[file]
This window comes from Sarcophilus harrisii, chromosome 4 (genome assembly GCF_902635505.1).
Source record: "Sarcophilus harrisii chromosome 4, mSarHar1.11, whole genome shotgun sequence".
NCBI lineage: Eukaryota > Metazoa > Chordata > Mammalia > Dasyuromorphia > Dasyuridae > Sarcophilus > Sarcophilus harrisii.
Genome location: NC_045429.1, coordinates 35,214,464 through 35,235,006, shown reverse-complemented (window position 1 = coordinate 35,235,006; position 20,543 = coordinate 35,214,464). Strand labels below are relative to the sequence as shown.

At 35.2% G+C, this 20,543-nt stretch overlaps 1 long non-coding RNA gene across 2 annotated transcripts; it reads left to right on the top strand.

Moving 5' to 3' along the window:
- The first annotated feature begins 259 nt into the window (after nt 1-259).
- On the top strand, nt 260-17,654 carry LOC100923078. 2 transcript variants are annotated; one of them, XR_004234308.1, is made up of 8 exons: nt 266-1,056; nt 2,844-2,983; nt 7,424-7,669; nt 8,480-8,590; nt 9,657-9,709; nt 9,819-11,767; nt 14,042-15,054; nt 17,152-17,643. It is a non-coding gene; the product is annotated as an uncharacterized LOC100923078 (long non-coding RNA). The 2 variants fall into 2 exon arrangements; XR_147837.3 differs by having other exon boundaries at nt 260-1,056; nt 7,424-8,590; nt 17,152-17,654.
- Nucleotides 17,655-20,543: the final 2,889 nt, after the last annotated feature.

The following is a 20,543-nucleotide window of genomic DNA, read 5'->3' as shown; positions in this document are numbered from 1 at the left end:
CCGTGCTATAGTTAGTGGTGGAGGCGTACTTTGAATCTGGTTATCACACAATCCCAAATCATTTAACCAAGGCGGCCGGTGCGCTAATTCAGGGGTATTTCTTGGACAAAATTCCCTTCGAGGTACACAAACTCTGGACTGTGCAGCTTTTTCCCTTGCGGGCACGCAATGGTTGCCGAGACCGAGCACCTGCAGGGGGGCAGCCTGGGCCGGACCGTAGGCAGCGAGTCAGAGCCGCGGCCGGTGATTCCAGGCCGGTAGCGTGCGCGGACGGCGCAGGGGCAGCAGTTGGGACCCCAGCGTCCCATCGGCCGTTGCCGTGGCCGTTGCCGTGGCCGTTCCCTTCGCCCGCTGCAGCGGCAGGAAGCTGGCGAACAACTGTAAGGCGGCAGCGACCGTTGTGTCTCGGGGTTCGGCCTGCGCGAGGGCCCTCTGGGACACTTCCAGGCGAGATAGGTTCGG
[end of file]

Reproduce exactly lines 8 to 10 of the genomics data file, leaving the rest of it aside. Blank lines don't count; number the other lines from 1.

- On the top strand, nt 260-17,654 carry LOC100923078. 2 transcript variants are annotated; one of them, XR_004234308.1, is made up of 8 exons: nt 266-1,056; nt 2,844-2,983; nt 7,424-7,669; nt 8,480-8,590; nt 9,657-9,709; nt 9,819-11,767; nt 14,042-15,054; nt 17,152-17,643. It is a non-coding gene; the product is annotated as an uncharacterized LOC100923078 (long non-coding RNA). The 2 variants fall into 2 exon arrangements; XR_147837.3 differs by having other exon boundaries at nt 260-1,056; nt 7,424-8,590; nt 17,152-17,654.
- Nucleotides 17,655-20,543: the final 2,889 nt, after the last annotated feature.

The following is a 20,543-nucleotide window of genomic DNA, read 5'->3' as shown; positions in this document are numbered from 1 at the left end: